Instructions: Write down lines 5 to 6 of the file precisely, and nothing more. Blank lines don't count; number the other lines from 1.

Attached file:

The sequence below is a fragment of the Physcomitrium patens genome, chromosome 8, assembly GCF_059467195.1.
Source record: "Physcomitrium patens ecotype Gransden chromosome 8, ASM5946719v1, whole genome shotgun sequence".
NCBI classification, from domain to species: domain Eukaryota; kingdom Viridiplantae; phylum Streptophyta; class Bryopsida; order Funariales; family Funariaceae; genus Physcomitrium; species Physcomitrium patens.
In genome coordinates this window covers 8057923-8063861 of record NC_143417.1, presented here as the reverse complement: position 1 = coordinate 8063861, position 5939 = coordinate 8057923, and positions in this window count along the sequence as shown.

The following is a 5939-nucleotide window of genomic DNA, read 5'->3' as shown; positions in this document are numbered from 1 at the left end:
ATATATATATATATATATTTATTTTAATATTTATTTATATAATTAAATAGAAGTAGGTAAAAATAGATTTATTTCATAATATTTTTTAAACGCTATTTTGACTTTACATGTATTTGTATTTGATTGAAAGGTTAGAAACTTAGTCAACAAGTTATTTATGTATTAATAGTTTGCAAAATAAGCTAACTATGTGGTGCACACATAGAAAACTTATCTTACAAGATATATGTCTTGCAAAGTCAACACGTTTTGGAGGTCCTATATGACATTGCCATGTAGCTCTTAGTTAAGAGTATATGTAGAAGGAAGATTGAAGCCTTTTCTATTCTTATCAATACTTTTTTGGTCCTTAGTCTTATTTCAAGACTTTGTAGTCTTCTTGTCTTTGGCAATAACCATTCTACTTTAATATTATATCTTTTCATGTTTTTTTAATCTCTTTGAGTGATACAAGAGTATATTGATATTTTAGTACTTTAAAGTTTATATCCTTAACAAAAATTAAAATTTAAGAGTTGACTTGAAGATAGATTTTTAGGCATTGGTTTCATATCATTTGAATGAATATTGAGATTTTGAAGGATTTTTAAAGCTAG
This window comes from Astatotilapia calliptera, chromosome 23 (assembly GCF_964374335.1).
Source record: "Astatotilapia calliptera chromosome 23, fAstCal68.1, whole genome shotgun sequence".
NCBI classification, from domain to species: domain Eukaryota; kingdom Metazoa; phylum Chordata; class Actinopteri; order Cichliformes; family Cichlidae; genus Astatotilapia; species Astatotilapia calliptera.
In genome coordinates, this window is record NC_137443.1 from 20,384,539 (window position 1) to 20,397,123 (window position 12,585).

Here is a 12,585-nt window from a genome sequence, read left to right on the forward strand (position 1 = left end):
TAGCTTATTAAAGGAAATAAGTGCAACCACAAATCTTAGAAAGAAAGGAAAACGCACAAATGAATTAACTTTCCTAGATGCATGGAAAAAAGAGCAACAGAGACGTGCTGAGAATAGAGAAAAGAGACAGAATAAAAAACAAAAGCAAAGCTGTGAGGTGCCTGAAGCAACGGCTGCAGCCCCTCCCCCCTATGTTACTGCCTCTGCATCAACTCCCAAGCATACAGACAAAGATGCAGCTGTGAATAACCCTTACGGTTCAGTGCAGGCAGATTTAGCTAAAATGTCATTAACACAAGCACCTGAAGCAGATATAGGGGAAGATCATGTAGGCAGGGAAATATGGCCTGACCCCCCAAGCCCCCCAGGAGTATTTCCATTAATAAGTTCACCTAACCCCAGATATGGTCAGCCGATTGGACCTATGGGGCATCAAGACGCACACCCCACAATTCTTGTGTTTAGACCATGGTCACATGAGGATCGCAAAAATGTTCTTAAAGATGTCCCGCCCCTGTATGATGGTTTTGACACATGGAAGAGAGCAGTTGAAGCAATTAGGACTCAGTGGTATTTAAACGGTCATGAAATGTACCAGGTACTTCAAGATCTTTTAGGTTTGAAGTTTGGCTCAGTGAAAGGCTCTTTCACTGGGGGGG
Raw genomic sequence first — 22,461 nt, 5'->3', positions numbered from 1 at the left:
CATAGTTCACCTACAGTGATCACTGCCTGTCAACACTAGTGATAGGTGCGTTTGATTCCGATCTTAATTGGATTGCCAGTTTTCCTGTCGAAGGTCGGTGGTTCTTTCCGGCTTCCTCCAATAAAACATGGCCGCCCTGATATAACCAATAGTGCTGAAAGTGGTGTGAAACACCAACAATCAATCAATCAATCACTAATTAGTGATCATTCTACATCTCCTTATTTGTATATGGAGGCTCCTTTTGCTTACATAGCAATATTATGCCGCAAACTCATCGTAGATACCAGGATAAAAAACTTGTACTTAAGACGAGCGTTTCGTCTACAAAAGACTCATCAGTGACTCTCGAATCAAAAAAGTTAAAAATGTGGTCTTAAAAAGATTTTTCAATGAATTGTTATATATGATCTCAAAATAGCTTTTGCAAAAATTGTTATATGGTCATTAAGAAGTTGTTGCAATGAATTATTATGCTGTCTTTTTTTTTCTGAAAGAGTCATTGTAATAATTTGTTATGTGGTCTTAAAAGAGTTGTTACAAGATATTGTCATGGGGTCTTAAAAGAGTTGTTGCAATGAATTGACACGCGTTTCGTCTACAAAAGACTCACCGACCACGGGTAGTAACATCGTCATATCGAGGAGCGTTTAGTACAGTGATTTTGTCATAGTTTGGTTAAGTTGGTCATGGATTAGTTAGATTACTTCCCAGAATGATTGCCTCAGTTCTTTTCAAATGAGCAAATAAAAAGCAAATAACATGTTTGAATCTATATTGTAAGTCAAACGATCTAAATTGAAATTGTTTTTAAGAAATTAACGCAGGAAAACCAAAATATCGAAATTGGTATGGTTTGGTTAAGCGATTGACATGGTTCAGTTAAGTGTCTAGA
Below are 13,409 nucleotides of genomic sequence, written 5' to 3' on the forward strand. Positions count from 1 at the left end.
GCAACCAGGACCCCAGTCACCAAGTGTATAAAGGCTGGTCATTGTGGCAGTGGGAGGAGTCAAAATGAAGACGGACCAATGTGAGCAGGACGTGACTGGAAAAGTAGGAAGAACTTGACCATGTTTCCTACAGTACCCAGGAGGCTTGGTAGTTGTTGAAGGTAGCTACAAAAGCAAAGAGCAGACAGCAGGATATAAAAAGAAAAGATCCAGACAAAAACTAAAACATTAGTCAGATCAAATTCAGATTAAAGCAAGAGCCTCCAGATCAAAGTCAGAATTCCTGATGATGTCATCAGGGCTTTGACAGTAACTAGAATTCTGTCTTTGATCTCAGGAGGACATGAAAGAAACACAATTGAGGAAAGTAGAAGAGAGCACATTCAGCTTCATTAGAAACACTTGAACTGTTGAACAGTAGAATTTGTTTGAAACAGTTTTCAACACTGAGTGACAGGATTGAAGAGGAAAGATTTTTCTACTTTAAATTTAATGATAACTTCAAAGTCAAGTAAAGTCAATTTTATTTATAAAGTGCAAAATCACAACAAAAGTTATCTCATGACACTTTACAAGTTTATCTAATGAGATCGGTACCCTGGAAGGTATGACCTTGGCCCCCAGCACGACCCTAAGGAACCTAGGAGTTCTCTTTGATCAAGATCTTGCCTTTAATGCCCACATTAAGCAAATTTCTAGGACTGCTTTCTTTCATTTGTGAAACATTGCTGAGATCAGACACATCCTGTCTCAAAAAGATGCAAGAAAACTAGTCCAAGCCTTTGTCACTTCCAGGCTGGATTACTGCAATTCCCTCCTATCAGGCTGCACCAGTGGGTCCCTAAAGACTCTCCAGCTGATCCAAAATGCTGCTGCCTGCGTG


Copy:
The following is a 5939-nucleotide window of genomic DNA, read 5'->3' as shown; positions in this document are numbered from 1 at the left end:
ATATATATATATATATATTTATTTTAATATTTATTTATATAATTAAATAGAAGTAGGTAAAAATAGATTTATTTCATAATATTTTTTAAACGCTATTTTGACTTTACATGTATTTGTATTTGATTGAAAGGTTAGAAACTTAGTCAACAAGTTATTTATGTATTAATAGTTTGCAAAATAAGCTAACTATGTGGTGCACACATAGAAAACTTATCTTACAAGATATATGTCTTGCAAAGTCAACACGTTTTGGAGGTCCTATATGACATTGCCATGTAGCTCTTAGTTAAGAGTATATGTAGAAGGAAGATTGAAGCCTTTTCTATTCTTATCAATACTTTTTTGGTCCTTAGTCTTATTTCAAGACTTTGTAGTCTTCTTGTCTTTGGCAATAACCATTCTACTTTAATATTATATCTTTTCATGTTTTTTTAATCTCTTTGAGTGATACAAGAGTATATTGATATTTTAGTACTTTAAAGTTTATATCCTTAACAAAAATTAAAATTTAAGAGTTGACTTGAAGATAGATTTTTAGGCATTGGTTTCATATCATTTGAATGAATATTGAGATTTTGAAGGATTTTTAAAGCTAG